When the Spanish ousted the Moors at the end of the 15th Century, it spawned a persecution of all non-Catholics that lasted hundreds of years. The gypsies suffered injustices that they expressed in song. Perhaps the earliest Flamenco is the cante hondo in which a male singer tells stories of sadness and oppression. So the passion of Flamenco has its roots in pain as much as joy.

When I arrived in Malaga, I was told to go to Torremolinos, a tiny fishing village. This was 1958 and it WAS a tiny fishing village (now a huge metropolis), and I discovered a small night club called La Bodega Andaluz, out of which was coming the sounds of…Flamenco! Every single night I went and soon, the players would sit down to have a drink with me and explain the Bulerias and Sevillanas and Cante Jondo, La Voz Afilla, Cante Chico, Compas, though they, with their Andalusian Spanish, taking the s’s out of everything, were difficult to understand. But with their hands, they would explain the beats of the palmas and the pates. Juanita had taught me how to drum my fingers on the bar, as if I were strumming a guitar, so now I could pick up a beat on the table, and soon they were yelling “Ole!” at me. I later discovered that the ‘Ole’ comes from the Arab cries of ‘Allah!’ There was so much to learn and I loved it all.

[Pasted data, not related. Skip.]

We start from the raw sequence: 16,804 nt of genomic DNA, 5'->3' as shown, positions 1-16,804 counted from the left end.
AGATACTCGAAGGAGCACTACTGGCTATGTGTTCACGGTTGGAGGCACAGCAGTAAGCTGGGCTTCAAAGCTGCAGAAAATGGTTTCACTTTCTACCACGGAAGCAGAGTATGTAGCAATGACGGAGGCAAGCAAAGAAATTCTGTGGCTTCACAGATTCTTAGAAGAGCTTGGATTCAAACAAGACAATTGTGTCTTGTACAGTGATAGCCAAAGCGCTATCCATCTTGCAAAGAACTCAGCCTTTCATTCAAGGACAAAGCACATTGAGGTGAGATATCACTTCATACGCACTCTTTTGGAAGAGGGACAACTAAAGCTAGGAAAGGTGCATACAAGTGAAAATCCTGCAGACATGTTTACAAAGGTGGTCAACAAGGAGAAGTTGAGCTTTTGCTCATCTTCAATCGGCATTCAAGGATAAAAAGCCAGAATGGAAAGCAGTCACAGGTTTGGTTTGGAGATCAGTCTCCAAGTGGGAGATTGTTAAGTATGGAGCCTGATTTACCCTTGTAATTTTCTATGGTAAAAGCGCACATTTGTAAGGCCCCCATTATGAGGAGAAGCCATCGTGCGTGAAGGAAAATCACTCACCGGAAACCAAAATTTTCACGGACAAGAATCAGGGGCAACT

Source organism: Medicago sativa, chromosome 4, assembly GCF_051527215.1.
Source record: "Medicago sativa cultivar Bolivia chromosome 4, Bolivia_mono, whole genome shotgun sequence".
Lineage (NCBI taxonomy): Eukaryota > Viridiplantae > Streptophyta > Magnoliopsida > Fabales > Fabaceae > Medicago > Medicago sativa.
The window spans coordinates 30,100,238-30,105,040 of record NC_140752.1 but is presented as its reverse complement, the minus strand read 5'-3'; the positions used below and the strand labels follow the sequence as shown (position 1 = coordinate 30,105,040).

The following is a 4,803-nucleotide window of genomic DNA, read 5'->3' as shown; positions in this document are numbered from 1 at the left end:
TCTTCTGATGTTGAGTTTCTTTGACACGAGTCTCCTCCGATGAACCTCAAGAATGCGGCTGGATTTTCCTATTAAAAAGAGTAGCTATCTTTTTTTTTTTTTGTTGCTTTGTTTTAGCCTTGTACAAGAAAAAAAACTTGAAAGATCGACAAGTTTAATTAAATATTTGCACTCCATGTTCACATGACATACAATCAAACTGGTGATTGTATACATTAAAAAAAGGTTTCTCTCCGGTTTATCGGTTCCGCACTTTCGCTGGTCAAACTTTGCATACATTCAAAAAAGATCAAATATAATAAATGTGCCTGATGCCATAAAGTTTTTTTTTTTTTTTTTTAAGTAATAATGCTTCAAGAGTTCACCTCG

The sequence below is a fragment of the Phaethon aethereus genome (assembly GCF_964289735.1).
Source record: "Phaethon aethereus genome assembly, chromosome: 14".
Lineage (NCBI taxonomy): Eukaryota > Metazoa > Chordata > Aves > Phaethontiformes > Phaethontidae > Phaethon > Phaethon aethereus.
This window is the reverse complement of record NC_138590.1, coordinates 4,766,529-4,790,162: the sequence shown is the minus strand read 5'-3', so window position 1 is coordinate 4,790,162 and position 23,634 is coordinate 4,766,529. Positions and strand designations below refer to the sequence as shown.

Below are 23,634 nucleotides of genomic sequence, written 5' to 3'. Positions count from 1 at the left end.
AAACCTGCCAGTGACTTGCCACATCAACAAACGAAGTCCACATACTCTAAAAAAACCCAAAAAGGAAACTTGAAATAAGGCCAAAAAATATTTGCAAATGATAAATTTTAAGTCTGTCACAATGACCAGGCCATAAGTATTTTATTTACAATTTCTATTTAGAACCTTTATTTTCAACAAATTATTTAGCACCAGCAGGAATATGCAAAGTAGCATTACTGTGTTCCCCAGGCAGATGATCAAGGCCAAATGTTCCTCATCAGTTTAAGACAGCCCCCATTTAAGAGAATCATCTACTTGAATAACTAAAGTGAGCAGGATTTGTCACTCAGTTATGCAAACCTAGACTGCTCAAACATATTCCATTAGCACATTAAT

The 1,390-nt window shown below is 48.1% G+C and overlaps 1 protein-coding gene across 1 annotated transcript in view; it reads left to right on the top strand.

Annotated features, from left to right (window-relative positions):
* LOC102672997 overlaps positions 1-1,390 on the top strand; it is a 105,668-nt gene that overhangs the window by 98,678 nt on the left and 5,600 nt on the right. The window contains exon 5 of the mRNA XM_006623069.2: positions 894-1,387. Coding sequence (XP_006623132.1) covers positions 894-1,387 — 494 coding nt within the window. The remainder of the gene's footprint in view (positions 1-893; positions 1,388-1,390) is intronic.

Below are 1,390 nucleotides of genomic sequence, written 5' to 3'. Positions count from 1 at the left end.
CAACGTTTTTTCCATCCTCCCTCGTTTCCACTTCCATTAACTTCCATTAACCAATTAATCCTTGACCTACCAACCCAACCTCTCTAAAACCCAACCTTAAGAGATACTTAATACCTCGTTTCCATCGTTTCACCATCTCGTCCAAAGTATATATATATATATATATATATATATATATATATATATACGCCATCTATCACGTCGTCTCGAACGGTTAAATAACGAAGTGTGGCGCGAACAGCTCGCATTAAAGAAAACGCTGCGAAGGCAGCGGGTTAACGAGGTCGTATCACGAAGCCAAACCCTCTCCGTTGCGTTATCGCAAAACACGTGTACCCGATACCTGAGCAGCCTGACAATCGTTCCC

I went back four times to Torremolinos, stopping at the Prado each time. I went over to Tangier, and again I could hear the origins of Flamenco.